Four new Jewish Representatives entered the House last night, while four Senators up for reelection retained their seats for a new term.
Combined with the Congressmen and women who weren’t on the ballot this year, that brings the tally to 11 Jews in Senate and 22 in the House of Representatives.
Democrats Bill Schneider, Alan Lowenthal, Lois Frankel, and Alan Grayson were each elected to the House, in Illinois, California, and the last two in Florida, respectively. Grayson has served as a Representative before, but lost his seat in 2010.
In the Senate, Diane Feinstein (D-CA), Ben Cardin (D-MD) and Bernie Sanders (I-VT) were each reelected. Senator Michael Bennet (D-CO), the son of a Holocaust survivor, also re-won his seat.
Added to the members of Congress who did not face reelection this year, there are now 33 Jewish officials serving in the 113th Congress. That’s a slight dip from the last Congress’s number of 39.
Rep. Brad Sherman is one such member who held onto his California seat, after a contentious campaign against challenger and fellow Jew, Howard Berman. Both are longtime politicos with allegiance to Israel. The men caused a media stir after Sherman grabbed Berman during a debate in October.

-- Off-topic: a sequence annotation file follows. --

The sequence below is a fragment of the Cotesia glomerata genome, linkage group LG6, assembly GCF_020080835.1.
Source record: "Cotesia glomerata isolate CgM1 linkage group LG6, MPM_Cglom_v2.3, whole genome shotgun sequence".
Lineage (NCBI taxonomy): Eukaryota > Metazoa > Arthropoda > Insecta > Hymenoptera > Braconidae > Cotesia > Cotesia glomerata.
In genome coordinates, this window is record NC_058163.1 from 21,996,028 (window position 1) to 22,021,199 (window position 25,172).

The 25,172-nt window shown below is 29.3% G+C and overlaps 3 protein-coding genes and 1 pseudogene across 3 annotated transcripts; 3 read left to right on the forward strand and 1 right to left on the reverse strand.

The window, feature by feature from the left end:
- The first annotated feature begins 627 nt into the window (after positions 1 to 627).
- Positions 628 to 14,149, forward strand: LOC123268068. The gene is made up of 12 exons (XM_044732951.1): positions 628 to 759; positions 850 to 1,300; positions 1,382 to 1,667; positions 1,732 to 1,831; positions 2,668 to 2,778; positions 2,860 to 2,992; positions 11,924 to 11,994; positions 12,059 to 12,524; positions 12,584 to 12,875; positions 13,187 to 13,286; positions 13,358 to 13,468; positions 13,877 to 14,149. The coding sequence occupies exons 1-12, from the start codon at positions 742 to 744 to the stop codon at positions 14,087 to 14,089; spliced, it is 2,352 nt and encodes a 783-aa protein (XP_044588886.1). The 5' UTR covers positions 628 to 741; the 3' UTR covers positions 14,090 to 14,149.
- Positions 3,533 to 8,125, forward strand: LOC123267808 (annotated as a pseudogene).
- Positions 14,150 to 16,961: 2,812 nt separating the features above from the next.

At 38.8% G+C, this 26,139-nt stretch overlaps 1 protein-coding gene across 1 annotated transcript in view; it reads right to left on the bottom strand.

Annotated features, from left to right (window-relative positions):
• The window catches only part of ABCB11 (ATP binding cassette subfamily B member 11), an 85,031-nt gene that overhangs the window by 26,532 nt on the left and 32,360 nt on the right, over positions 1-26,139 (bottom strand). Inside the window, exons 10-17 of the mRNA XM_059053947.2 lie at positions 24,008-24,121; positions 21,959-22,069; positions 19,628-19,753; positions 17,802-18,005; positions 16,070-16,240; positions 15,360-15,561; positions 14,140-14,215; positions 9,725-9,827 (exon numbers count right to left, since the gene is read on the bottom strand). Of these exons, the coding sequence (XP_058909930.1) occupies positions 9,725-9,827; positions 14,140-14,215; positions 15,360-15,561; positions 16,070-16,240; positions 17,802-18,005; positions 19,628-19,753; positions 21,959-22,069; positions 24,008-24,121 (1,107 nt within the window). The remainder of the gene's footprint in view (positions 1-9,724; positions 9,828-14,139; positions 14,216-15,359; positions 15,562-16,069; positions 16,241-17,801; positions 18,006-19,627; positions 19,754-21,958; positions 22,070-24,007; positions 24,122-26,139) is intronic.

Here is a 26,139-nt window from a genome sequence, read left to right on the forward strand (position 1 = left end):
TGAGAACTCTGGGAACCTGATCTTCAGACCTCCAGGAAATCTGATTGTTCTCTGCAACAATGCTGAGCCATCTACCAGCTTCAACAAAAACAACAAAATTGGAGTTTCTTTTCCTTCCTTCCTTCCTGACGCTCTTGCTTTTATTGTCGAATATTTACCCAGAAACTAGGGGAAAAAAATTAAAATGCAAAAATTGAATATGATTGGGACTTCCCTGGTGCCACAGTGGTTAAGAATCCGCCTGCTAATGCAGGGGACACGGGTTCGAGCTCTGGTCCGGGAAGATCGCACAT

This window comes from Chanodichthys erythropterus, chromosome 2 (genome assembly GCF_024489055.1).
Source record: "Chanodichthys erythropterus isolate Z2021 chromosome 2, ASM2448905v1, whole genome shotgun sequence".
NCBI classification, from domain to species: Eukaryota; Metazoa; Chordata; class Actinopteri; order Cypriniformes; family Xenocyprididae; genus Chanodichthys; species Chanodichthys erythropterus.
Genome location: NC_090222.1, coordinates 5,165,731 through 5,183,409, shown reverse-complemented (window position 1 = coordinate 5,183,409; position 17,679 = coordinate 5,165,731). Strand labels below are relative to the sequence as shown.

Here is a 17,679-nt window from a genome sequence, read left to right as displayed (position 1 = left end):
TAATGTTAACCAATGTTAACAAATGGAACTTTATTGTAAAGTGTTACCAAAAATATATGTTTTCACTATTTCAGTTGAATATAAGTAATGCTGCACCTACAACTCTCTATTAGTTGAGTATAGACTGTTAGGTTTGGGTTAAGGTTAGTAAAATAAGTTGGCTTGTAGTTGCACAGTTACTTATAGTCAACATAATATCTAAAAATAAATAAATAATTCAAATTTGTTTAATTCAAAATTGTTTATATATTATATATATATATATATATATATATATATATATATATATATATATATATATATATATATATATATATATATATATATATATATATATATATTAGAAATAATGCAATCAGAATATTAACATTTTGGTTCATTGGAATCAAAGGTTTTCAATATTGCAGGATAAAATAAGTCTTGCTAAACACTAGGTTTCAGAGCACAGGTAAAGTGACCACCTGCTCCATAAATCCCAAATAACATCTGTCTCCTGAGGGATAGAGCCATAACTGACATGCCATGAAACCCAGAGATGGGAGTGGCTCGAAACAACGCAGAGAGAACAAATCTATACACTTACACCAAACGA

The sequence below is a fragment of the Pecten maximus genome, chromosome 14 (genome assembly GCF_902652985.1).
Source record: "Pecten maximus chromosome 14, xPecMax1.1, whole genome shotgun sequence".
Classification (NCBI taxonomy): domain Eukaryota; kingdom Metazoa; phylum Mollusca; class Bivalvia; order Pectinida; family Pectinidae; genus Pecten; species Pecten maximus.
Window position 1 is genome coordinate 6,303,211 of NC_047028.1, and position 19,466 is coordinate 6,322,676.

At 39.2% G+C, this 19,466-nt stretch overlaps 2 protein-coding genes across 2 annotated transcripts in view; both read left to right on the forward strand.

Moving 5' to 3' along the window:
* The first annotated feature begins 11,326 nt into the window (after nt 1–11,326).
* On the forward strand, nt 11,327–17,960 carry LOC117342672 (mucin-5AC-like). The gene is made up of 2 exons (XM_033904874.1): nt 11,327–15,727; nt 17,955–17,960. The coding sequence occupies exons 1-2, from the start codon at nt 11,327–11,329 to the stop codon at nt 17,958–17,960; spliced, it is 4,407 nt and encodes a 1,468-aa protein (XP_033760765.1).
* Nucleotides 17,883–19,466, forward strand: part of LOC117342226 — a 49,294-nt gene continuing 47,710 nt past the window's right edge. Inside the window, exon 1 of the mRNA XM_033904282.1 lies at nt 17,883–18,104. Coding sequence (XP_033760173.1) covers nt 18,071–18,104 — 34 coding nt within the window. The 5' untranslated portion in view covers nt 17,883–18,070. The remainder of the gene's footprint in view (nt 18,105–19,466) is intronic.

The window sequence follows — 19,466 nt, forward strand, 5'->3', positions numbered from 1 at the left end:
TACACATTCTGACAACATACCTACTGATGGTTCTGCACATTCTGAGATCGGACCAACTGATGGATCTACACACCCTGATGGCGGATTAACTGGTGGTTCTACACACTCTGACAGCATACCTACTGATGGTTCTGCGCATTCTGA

Notable losses for the night included Rabbi Shmuley Boteach, who was running in New Jersey’s 9th Congressional district. Mindy Meyer, the 22-year-old Orthodox woman also known as the “Magenta Yenta,” also lost her bid for the New York State Senate.
Ohio Senate hopeful Josh Mandel, a 35-year-old Jewish Republican who made headlines for allegations of illegal contributions, lost to incumbent Sherrod Brown.
In general, Jewish Democrats fared better than Jewish Republicans. Eric Cantor, House majority leader, is the only Jewish GOP member in the House.